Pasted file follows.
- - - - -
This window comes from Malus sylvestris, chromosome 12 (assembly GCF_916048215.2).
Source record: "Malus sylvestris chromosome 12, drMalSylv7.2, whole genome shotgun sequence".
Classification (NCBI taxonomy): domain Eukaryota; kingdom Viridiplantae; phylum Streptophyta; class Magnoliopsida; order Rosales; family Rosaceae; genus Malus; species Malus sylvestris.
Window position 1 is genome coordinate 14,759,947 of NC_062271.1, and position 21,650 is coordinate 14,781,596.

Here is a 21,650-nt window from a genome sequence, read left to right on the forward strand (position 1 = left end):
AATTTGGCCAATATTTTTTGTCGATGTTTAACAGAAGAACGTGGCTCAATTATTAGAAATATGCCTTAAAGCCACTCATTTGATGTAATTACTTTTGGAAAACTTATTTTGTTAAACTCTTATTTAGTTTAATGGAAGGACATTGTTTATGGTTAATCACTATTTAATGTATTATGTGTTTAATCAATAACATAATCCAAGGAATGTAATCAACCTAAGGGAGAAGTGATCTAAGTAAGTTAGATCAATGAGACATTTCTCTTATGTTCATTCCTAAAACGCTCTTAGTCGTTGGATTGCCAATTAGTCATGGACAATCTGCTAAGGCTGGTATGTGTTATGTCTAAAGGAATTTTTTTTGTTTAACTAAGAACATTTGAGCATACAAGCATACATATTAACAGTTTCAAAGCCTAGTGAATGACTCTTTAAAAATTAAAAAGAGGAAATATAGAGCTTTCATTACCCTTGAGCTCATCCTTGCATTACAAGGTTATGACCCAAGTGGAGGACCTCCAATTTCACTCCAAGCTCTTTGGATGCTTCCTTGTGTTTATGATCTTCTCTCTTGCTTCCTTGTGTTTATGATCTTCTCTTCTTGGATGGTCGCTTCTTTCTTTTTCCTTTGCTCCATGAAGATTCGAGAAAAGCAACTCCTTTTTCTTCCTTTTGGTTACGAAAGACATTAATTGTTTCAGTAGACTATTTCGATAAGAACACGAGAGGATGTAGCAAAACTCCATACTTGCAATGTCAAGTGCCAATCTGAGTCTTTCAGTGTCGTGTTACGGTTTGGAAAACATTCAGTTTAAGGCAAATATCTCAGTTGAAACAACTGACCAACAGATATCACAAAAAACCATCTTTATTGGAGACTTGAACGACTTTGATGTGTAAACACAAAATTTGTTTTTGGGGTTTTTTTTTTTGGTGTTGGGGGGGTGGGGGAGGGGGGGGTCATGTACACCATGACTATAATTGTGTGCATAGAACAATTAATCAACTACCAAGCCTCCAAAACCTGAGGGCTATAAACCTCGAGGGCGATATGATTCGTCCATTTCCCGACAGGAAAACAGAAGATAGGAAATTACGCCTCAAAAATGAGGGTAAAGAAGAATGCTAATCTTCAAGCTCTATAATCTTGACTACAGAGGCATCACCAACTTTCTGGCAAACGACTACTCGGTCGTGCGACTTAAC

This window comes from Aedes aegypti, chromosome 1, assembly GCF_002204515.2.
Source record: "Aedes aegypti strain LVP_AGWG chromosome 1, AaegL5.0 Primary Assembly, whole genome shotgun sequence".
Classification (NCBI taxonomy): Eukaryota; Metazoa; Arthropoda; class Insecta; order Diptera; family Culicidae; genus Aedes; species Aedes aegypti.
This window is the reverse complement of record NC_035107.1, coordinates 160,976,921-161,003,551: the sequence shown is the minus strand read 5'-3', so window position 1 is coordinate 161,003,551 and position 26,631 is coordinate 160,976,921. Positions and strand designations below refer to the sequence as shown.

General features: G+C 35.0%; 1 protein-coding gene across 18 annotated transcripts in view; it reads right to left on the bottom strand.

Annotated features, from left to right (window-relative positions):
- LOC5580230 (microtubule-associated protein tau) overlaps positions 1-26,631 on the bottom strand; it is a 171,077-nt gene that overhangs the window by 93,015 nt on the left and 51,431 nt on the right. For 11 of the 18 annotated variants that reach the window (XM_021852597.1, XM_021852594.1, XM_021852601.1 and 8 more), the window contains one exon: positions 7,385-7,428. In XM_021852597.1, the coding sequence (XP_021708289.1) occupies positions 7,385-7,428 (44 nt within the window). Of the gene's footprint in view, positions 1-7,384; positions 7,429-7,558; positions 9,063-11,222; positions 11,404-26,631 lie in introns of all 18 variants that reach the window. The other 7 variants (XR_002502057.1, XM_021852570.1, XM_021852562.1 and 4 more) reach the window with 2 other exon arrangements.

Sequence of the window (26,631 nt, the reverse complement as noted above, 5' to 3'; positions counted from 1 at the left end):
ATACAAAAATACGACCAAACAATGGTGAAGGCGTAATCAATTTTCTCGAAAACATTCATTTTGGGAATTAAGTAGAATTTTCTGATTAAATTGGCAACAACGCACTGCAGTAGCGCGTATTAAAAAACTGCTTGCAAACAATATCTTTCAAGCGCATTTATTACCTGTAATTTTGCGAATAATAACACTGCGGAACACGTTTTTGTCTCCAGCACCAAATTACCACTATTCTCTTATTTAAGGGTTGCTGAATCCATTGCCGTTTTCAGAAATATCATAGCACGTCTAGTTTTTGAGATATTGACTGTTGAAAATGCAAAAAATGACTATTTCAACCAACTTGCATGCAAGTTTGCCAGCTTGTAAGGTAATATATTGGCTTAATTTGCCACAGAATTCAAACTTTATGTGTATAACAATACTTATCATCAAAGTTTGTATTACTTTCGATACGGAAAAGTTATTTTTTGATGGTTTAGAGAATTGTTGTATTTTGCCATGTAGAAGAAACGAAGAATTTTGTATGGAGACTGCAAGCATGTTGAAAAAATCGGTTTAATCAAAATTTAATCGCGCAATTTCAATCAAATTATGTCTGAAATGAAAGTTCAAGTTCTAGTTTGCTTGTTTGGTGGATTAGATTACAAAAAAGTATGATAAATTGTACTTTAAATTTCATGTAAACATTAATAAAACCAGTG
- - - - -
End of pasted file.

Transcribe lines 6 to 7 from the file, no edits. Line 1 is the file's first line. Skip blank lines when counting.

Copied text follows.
AATTTGGCCAATATTTTTTGTCGATGTTTAACAGAAGAACGTGGCTCAATTATTAGAAATATGCCTTAAAGCCACTCATTTGATGTAATTACTTTTGGAAAACTTATTTTGTTAAACTCTTATTTAGTTTAATGGAAGGACATTGTTTATGGTTAATCACTATTTAATGTATTATGTGTTTAATCAATAACATAATCCAAGGAATGTAATCAACCTAAGGGAGAAGTGATCTAAGTAAGTTAGATCAATGAGACATTTCTCTTATGTTCATTCCTAAAACGCTCTTAGTCGTTGGATTGCCAATTAGTCATGGACAATCTGCTAAGGCTGGTATGTGTTATGTCTAAAGGAATTTTTTTTGTTTAACTAAGAACATTTGAGCATACAAGCATACATATTAACAGTTTCAAAGCCTAGTGAATGACTCTTTAAAAATTAAAAAGAGGAAATATAGAGCTTTCATTACCCTTGAGCTCATCCTTGCATTACAAGGTTATGACCCAAGTGGAGGACCTCCAATTTCACTCCAAGCTCTTTGGATGCTTCCTTGTGTTTATGATCTTCTCTCTTGCTTCCTTGTGTTTATGATCTTCTCTTCTTGGATGGTCGCTTCTTTCTTTTTCCTTTGCTCCATGAAGATTCGAGAAAAGCAACTCCTTTTTCTTCCTTTTGGTTACGAAAGACATTAATTGTTTCAGTAGACTATTTCGATAAGAACACGAGAGGATGTAGCAAAACTCCATACTTGCAATGTCAAGTGCCAATCTGAGTCTTTCAGTGTCGTGTTACGGTTTGGAAAACATTCAGTTTAAGGCAAATATCTCAGTTGAAACAACTGACCAACAGATATCACAAAAAACCATCTTTATTGGAGACTTGAACGACTTTGATGTGTAAACACAAAATTTGTTTTTGGGGTTTTTTTTTTTGGTGTTGGGGGGGTGGGGGAGGGGGGGGTCATGTACACCATGACTATAATTGTGTGCATAGAACAATTAATCAACTACCAAGCCTCCAAAACCTGAGGGCTATAAACCTCGAGGGCGATATGATTCGTCCATTTCCCGACAGGAAAACAGAAGATAGGAAATTACGCCTCAAAAATGAGGGTAAAGAAGAATGCTAATCTTCAAGCTCTATAATCTTGACTACAGAGGCATCACCAACTTTCTGGCAAACGACTACTCGGTCGTGCGACTTAAC

This window comes from Aedes aegypti, chromosome 1, assembly GCF_002204515.2.